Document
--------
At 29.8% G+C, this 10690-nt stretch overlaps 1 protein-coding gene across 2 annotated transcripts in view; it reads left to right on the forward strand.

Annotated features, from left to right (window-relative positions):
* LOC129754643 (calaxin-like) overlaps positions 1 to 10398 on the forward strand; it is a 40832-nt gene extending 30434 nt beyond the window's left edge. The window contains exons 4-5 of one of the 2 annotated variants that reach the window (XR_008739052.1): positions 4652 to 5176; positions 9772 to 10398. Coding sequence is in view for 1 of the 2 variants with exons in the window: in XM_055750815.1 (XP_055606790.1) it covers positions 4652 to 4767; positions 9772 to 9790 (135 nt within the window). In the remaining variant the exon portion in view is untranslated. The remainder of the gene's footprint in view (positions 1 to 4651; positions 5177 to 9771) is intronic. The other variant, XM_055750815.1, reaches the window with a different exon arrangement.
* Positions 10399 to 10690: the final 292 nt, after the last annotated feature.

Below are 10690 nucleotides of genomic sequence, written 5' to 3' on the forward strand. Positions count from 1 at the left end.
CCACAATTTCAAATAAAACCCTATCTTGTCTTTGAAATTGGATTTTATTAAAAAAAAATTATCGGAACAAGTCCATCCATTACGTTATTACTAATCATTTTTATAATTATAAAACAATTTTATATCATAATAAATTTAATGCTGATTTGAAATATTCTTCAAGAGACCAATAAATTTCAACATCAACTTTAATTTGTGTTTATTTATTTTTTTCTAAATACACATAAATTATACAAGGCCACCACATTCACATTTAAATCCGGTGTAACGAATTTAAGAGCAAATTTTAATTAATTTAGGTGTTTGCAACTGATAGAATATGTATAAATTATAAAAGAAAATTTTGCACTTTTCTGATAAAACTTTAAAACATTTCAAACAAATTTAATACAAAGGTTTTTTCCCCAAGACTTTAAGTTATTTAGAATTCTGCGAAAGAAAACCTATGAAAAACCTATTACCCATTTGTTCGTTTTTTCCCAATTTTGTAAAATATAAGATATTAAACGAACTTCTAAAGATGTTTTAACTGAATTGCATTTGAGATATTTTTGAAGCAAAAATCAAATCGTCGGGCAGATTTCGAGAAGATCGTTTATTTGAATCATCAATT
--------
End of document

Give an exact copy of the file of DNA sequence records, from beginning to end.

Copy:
At 29.8% G+C, this 10690-nt stretch overlaps 1 protein-coding gene across 2 annotated transcripts in view; it reads left to right on the forward strand.

Annotated features, from left to right (window-relative positions):
* LOC129754643 (calaxin-like) overlaps positions 1 to 10398 on the forward strand; it is a 40832-nt gene extending 30434 nt beyond the window's left edge. The window contains exons 4-5 of one of the 2 annotated variants that reach the window (XR_008739052.1): positions 4652 to 5176; positions 9772 to 10398. Coding sequence is in view for 1 of the 2 variants with exons in the window: in XM_055750815.1 (XP_055606790.1) it covers positions 4652 to 4767; positions 9772 to 9790 (135 nt within the window). In the remaining variant the exon portion in view is untranslated. The remainder of the gene's footprint in view (positions 1 to 4651; positions 5177 to 9771) is intronic. The other variant, XM_055750815.1, reaches the window with a different exon arrangement.
* Positions 10399 to 10690: the final 292 nt, after the last annotated feature.

Below are 10690 nucleotides of genomic sequence, written 5' to 3' on the forward strand. Positions count from 1 at the left end.
CCACAATTTCAAATAAAACCCTATCTTGTCTTTGAAATTGGATTTTATTAAAAAAAAATTATCGGAACAAGTCCATCCATTACGTTATTACTAATCATTTTTATAATTATAAAACAATTTTATATCATAATAAATTTAATGCTGATTTGAAATATTCTTCAAGAGACCAATAAATTTCAACATCAACTTTAATTTGTGTTTATTTATTTTTTTCTAAATACACATAAATTATACAAGGCCACCACATTCACATTTAAATCCGGTGTAACGAATTTAAGAGCAAATTTTAATTAATTTAGGTGTTTGCAACTGATAGAATATGTATAAATTATAAAAGAAAATTTTGCACTTTTCTGATAAAACTTTAAAACATTTCAAACAAATTTAATACAAAGGTTTTTTCCCCAAGACTTTAAGTTATTTAGAATTCTGCGAAAGAAAACCTATGAAAAACCTATTACCCATTTGTTCGTTTTTTCCCAATTTTGTAAAATATAAGATATTAAACGAACTTCTAAAGATGTTTTAACTGAATTGCATTTGAGATATTTTTGAAGCAAAAATCAAATCGTCGGGCAGATTTCGAGAAGATCGTTTATTTGAATCATCAATT